Lego Star Wars: The Complete Saga contained a plethora of cheat codes and secrets for players to discover, as is customary in Lego games at this point. Codes can unlock a variety of items, including secret characters and vehicles, as well as powerups and stud multipliers, and they might rapidly become important for those hunting for every last minikit.
Players could find an easter egg or a secret area in almost every level of the game. These hidden items were frequently stud-filled, encouraging players to search levels brick by brick.
6.Playing Through All Six Films
Even now, most Star Wars games focus on a single era in the galaxy far, far away. The Complete Saga was unique in that it was one of the first games to feature the entire Star Wars saga, as the title suggests.
Die-hard fans of the Star Wars franchise will be able to go through all six prequel or original trilogy films in one game, though in Lego form. Because the game included every Star Wars film released up to that time, it seemed like a true celebration of the franchise.
Watching a hidden trailer for Lego: Indiana Jones would allow you to play as the renowned adventurer, thanks to a brilliant marketing move by developer Traveler’s Tales.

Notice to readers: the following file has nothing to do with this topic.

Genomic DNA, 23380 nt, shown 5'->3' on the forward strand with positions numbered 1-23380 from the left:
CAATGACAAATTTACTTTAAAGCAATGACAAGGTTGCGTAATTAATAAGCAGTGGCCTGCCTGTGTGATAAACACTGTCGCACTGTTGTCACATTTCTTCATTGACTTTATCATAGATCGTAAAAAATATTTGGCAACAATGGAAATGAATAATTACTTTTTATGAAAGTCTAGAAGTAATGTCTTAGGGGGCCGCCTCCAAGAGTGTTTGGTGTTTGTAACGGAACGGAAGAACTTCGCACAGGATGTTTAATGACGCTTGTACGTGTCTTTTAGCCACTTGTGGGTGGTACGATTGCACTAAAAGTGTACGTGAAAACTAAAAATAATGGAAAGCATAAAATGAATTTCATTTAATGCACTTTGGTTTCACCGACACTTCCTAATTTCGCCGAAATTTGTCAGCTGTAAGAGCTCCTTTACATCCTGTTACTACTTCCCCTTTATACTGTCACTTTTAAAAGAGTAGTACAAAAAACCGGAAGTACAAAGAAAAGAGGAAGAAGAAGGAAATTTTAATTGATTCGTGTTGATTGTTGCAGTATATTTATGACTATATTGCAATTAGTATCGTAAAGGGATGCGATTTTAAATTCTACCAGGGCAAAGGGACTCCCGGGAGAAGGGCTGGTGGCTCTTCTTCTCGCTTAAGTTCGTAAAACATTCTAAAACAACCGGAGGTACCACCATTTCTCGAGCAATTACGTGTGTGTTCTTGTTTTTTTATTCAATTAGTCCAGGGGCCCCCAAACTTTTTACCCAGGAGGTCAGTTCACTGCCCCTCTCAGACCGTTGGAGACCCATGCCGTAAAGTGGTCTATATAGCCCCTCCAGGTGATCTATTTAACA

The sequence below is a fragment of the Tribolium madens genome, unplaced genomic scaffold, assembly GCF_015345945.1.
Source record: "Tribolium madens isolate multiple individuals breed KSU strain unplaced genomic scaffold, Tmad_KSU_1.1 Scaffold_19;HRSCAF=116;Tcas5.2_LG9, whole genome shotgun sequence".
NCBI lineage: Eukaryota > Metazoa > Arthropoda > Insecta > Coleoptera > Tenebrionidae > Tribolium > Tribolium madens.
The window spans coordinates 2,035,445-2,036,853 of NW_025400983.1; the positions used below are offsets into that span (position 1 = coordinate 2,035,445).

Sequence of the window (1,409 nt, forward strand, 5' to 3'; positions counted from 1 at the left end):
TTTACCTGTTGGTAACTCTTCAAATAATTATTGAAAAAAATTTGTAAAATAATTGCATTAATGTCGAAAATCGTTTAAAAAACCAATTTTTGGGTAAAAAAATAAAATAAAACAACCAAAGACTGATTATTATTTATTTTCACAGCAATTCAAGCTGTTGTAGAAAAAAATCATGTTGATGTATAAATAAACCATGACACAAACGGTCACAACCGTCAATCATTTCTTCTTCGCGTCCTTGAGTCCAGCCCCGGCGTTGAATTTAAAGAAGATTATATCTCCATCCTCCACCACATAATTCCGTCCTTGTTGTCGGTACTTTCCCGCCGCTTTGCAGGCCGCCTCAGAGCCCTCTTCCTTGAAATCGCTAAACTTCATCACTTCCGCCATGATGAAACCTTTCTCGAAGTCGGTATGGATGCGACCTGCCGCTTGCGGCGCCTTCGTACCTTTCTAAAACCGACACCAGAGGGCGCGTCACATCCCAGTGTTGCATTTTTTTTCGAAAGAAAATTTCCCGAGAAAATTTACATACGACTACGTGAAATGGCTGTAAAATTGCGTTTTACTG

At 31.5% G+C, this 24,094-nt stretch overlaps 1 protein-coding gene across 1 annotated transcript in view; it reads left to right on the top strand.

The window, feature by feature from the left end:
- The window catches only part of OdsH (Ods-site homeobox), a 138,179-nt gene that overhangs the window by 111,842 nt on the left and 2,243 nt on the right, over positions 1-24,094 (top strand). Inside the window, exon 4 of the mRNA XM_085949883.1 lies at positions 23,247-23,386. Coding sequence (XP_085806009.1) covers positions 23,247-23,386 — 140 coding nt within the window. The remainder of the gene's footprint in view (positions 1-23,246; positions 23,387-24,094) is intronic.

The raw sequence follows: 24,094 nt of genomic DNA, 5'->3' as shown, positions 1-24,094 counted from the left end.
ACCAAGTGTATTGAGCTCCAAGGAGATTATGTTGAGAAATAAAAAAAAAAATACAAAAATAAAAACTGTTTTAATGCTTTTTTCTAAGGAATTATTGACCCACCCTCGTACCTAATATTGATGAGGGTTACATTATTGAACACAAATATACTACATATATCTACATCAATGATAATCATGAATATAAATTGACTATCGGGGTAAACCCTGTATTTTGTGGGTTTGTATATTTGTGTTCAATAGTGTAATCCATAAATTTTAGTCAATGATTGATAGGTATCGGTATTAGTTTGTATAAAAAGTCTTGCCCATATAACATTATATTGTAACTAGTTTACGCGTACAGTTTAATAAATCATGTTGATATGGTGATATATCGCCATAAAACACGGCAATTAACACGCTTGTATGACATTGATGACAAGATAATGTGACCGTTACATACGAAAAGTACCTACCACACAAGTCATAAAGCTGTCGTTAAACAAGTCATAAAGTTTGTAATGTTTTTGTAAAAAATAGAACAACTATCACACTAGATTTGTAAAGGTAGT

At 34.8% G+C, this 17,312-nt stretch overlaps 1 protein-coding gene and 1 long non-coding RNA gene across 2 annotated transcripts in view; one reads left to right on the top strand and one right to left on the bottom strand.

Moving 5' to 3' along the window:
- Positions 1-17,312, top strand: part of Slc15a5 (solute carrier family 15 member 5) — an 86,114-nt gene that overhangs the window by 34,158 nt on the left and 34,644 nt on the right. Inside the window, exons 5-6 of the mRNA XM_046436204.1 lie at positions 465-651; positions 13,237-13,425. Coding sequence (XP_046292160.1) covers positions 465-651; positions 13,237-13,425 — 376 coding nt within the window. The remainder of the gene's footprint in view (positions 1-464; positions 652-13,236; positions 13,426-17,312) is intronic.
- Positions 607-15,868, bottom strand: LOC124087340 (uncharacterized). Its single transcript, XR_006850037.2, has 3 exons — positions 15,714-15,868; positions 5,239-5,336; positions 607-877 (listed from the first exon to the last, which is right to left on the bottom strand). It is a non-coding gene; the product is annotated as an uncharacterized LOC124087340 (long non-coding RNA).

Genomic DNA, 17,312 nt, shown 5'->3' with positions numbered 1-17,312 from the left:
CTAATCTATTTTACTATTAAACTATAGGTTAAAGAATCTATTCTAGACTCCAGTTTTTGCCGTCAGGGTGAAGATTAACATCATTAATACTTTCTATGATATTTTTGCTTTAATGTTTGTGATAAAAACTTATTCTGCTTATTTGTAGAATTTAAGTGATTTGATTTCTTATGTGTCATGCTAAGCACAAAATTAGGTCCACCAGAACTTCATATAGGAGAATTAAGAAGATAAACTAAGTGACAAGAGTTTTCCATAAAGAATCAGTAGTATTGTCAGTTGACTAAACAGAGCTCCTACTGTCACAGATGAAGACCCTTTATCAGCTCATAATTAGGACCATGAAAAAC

Whereas the rest of The Complete Saga’s cast wielded wacky space weapons like blasters and lightsabers, Indiana wielded a regular revolver, which is odd but not wholly out of character for the character. His trademark hat could also be used as a part of character construction.
8.Bonus Levels And Modes
Lego Star Wars: The Complete Saga contained several new levels and modes as if the content from both Lego Star Wars games wasn’t enough.
Two Lego City stages were included among the bonus levels, and players were charged with destroying a small Lego village as rapidly as possible.
The anarchic bounty hunter missions, which put players as Boba Fett and the bounty hunter gang from The Empire Strikes Back as they hunt down various characters, were among the bonus modes. Then there was the chaotic vs mode, which pitted players against each other on short areas with a variety of game settings to choose from.
The abundance of bonus content ensured that the galactic mayhem continued long after the credits rolled.
Finding all ten minikit pieces hidden in each level in Lego Star Wars: The Complete Saga was one of the most enjoyable (or frustrating, depending on your point of view) aspects of 100 percent the game.
There were 360 minikits concealed throughout The Complete Saga, as there were 36 minikit sets in total.
This is quite common for most Lego games, but locating all of the minikits for The Complete Saga was a near-herculean feat when it first came out. Players that acquired all of the minikits were able to play with Boba Fett’s ship for free.
The goal of the game is to complete the story while collecting Gold Bricks. The Complete Saga covers the events from Star Wars Episode I – The Phantom Menace’s Trade Federation discussions above Naboo to Return of the Jedi’s Rebel attack on the second Death Star above Endor.